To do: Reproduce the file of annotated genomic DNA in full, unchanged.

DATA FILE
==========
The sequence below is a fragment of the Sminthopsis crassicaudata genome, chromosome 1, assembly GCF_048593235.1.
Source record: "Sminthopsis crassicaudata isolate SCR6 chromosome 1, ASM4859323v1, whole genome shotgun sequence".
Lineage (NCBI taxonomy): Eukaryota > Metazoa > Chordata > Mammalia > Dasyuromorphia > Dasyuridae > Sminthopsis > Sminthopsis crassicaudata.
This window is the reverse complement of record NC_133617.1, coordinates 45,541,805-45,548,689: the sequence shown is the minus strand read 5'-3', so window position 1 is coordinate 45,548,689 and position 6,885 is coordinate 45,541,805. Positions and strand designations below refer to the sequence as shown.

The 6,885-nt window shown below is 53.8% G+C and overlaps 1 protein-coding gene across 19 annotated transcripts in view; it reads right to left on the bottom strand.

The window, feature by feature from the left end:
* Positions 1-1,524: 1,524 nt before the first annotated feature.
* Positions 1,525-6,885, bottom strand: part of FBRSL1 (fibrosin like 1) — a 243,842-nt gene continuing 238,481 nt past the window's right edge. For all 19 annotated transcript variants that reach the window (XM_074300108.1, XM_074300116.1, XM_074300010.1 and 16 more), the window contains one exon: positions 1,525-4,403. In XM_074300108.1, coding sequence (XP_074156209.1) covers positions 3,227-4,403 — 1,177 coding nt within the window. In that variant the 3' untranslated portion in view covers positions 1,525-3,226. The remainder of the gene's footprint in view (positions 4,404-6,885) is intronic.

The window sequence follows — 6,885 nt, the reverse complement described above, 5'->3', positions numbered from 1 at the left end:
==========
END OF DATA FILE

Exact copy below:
The sequence below is a fragment of the Sminthopsis crassicaudata genome, chromosome 1, assembly GCF_048593235.1.
Source record: "Sminthopsis crassicaudata isolate SCR6 chromosome 1, ASM4859323v1, whole genome shotgun sequence".
Lineage (NCBI taxonomy): Eukaryota > Metazoa > Chordata > Mammalia > Dasyuromorphia > Dasyuridae > Sminthopsis > Sminthopsis crassicaudata.
This window is the reverse complement of record NC_133617.1, coordinates 45,541,805-45,548,689: the sequence shown is the minus strand read 5'-3', so window position 1 is coordinate 45,548,689 and position 6,885 is coordinate 45,541,805. Positions and strand designations below refer to the sequence as shown.

The 6,885-nt window shown below is 53.8% G+C and overlaps 1 protein-coding gene across 19 annotated transcripts in view; it reads right to left on the bottom strand.

The window, feature by feature from the left end:
* Positions 1-1,524: 1,524 nt before the first annotated feature.
* Positions 1,525-6,885, bottom strand: part of FBRSL1 (fibrosin like 1) — a 243,842-nt gene continuing 238,481 nt past the window's right edge. For all 19 annotated transcript variants that reach the window (XM_074300108.1, XM_074300116.1, XM_074300010.1 and 16 more), the window contains one exon: positions 1,525-4,403. In XM_074300108.1, coding sequence (XP_074156209.1) covers positions 3,227-4,403 — 1,177 coding nt within the window. In that variant the 3' untranslated portion in view covers positions 1,525-3,226. The remainder of the gene's footprint in view (positions 4,404-6,885) is intronic.

The window sequence follows — 6,885 nt, the reverse complement described above, 5'->3', positions numbered from 1 at the left end: